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January 09, 2006


Robin Hermann

Hello Marc,

A few questions:

1) In what way is KINGDOM COME "anti-multiculturalist?" I agree that it's reactionary but I wondered about the second criticism.

2) Have you read Frank's WHAT'S THE MATTER WITH KANSAS?

3) Is there any space in the above analysis for the commercial reasons DC and Mark Waid came up with Hypertime at all(assuming of course that one can't detect the guiding hand of Grant Morrison in the genesis of Hypertime)? The first and only time I read the last issue of THE KINGDOM I thought the entire concept of Hypertime was a rather clumsy method of legitimizing all those pre-Crisis stories without actually going back and undoing Crisis-- in short to give the fans nostalgic for the pre-Crisis days of Earth 1 through n a place at the table.

Moreover, can we talk about the fact that THE KINGDOM, as a piece of comics craft, was simply not very good? It just seems interesting to me that someone like Booker would devote so much criticism to a subpar Mark Waid book (with very bizarre art by Zeck) that isn't even up to the level of KINGDOM COME -- which despite its troubling political implications at least had craft going for it.

Just wondering.


Hey, Rob.

To be fair to Will Brooker, he only mentions The Kingdom for about five pages in the concluding chapter of a 350-page book. I'm the one who's devoted so much criticism to those same five pages in some Ahab-like quest to annihilate them. (I almost wrote "Abhay-like quest," which amuses me to no end.)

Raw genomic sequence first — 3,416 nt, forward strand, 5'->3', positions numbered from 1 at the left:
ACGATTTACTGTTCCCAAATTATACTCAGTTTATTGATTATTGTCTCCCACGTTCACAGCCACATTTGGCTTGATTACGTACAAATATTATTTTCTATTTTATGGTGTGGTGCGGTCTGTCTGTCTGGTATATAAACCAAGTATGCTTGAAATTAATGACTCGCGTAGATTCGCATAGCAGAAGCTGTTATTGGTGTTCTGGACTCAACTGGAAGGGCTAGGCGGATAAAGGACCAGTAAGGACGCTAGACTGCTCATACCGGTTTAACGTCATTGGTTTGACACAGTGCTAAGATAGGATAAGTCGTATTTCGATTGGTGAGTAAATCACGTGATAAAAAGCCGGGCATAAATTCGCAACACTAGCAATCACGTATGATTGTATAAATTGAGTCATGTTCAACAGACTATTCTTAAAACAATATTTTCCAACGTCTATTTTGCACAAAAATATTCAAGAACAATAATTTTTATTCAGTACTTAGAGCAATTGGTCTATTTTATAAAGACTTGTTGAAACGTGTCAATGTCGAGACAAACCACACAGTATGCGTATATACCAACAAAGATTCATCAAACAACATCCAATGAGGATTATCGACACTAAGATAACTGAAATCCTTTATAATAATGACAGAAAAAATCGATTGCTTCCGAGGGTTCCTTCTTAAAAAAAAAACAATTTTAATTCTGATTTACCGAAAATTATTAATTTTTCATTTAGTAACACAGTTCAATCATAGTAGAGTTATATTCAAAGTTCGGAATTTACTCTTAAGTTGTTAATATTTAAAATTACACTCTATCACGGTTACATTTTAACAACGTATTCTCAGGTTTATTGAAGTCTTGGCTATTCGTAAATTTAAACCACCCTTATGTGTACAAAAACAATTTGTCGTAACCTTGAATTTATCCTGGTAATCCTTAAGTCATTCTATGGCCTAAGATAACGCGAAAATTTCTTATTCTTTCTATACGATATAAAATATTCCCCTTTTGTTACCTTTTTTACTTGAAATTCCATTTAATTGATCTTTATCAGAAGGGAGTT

I think you're dead on about the motivations behind Hypertime. For Brooker, of course, that place at the table is a postmodern decentering of authority; for me it was a hollow gesture designed to appease to comics' dwindling and increasingly fan-centered audience. But I probably said it best the first time, in my review-essay for IJOCA 4.2 (Fall 2002), which you can order here. I think I'll put myself on a Kingdom moratorium for a while.

As for its predecessor, I was always bothered by the racial dynamics of Kingdom Come: not only the narrative, in which the older, white superheroes come out of retirement to teach the upstart, multiracial superheroes a sorely needed lesson, but also the metanarrative which presents the comic as a corrective to the Image era of comics (all while gleefully indulging in the same "darkness" and violence; whether it's Waid and Ross in 1996 or Geoff Johns ten years later, the practitioner-critics of mainstream superhero comics always seem to wallow in the same vices they decry). Since the "Image generation" of artists happened to be substantially more diverse than the old guard they were edging out at the time, the metanarrative was just as creepy as the surface plot. I absolutely do not think it was intentional, but the generally reactionary discourse edges into some unsavory racial implications.

Thomas Frank. I haven't read What's the Matter with Kansas?--I had planned to, wishlisted it, and then lost interest. But then I heard Frank speak at the MLA a couple of weeks ago (an interesting experience, easily meriting its own post on the foibles of academia); he gave a condensed, highly entertaining version of the Kansas argument and it rekindled my interest in the book.

To tie all this together, I think I'm so vocal in my disagreement with Brooker's comments on The Kingdom because they're such a perfect example of the cult-stud populism Frank merrily destroys: an academic who deploys the jargon of critcal theory to dignify a fairly subpar piece of pop culture by claiming that it empowers its readers, all wrapped up in a parody of the language of political liberation that never actually engages the text's politics. I see such tremendous potential for academic comics scholarship, and cultural studies in general, but it'll have to transcend these cliches.

Hmm. Moratorium over, apparently. Okay, it's back on... now!

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